Wednesday, February 29, 2012

AWP Panels and Readings With Macondo Members

The Macondo Foundation works with dedicated and compassionate writers who view their work and talents as part of a larger task of community-building and non-violent social change. We are poets, novelists, journalists, performance artists, and creative writers of all genres whose work is socially-engaged. What unites us is a commitment to serve our under-served communities through our writing.


Thursday- March 1, 2012

12:00 Noon- 1:15 P.M. Lake Ontario, Hilton Chicago, 8th Floor
Taking Up Residence: Writers in Unexpected Places
(Wendy Call, Stephanie Elizondo Griest, Henry Reese, Ellen Placey Wadey)

Five writers will share their experiences as writers in residence at K-12 schools, visual arts centers, libraries, county hospitals, battered women’s shelters, national parks, and urban community centers nationwide. Each will reflect on what it means to be a writer in a community of nonprofessional writers—and how that community changes both what is written and the writer. Panelists will discuss the practicalities of finding, creating, and making the most of writer-in-residence opportunities.

1:30 P.M.-2:45 P.M.
Wabash Room, Palmer House Hilton, 3rd Floor
Modernist Nonfiction: Virginia Woolf and Her Contemporaries
(Tracy Seeley, Joy Castro, Marcia Aldrich, Jocelyn Bartkevicius)

Did Virginia Woolf create the lyric essay? What else did modernists write that we might think of as creative nonfiction? And what can they teach us about this varied and plastic genre? Join this panel of nonfiction writers as we explore Woolf’s essays, Louise Bogan’s fragmented memoir, Alice Meynell’s personal essays, Margery Latimer’s manifesto/ars poetica, and Meridel LeSueur’s labor movement reportage.

3:00 P.M.-4:15 P.M.
Red Lacquer Room, Palmer House Hilton, 4th Floor
Indigenous Editing/Publishing: Journals, Anthologies, and Presses
(Ahimsa Timoteo Bodhrán, ku‘ualoha ho‘omanawanui, Lorenzo Herrera y Lozano, Janet McAdams, Brandy Nālani McDougall)

Indigenous publishing plays a vital role in sovereignty and decolonization movements. Queer and womanist editors of Indigenous Pacific, Native North American, and Indigenous Latin American descent will discuss the production and maintenance of Native journals, anthologies, and presses. Collaboratively producing Native texts, the panel will discuss how they negotiate economic, logistical, and institutional challenges, while keeping center issues of culture, politics, aesthetics, and diversity.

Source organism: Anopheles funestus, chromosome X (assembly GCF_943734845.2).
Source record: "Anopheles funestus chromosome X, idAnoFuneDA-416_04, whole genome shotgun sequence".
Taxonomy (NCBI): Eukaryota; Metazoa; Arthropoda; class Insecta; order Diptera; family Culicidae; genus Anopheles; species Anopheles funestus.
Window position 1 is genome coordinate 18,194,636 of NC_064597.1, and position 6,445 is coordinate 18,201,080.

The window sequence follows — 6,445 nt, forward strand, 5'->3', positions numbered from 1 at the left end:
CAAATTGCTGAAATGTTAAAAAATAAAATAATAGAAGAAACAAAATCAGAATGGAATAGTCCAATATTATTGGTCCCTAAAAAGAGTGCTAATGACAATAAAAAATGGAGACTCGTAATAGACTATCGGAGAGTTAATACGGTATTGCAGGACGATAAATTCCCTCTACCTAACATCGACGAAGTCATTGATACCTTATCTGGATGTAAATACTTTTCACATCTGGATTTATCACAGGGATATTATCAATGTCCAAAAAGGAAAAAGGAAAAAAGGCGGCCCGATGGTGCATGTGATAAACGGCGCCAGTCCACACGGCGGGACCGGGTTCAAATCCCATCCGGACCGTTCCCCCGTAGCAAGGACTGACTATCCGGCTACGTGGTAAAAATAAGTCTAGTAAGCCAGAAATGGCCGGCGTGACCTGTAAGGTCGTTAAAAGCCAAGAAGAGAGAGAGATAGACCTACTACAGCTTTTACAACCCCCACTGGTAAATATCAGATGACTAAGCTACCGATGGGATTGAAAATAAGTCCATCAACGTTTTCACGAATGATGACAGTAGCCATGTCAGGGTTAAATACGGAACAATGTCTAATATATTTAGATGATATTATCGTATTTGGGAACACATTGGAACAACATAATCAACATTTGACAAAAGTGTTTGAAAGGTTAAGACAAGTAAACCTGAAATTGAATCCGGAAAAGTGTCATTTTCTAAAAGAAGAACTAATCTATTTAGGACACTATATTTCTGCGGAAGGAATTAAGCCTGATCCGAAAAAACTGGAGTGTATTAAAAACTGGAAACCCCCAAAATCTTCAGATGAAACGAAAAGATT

"Ancestors: A Queer Writers of Color Reading"
sponsored by the Lambda Literary Foundation

Center on Halsted
3rd Floor
Irving Harris Family Foundation Reception Hall
3656 N. Halsted St. (at Waveland Ave.)
Chicago, IL 60613
(773) 472-6469

7pm Doors Open
7:30pm Reading

Organized by Ahimsa Timoteo Bodhrán
& Tony Valenzuela

OluSeyi OluToyin Adebanjo, Nancy Agabian, Ryka Aoki, Tamiko Beyer, Ahimsa Timoteo Bodhrán, Ching-In Chen, Matthew R. K. Haynes-Kekahuna, Lorenzo Herrera y Lozano, David Keali'i, Emil Keliane, Janet McAdams, Deborah A. Miranda, Claudia Narváez-Meza, vaimoana litia makakaufaki niumeitolu, Emma Pérez, Jai Arun Ravine, Charles Rice-González, James Thomas Stevens, D. Antwan Stewart, Max Wolf Valerio, & Jennifer Lisa Vest.

"Ancestors: A Queer Writers of Color Reading" is a literary reading featuring same-gender-loving, multiple-gender-loving, and transgender poets, non/fiction writers, filmmakers, and performance artists of Indigenous Pacific, Native North American, Arab/Middle Eastern, Asian, Latina/o, and African descent.

This event is sponsored by the Lambda Literary Foundation, which nurtures, celebrates, and preserves lesbian, gay, bisexual, and transgender (LGBT) literature through programs that honor excellence, promote visibility, and encourage development of emerging writers.

Friday- March 2, 2012

3:00 P.M.-4:15 P.M.
Joliet, Hilton Chicago, 3rd Floor
Bridging the Gaps of Race, Gender, and Culture in Children’s and Young Adult Literature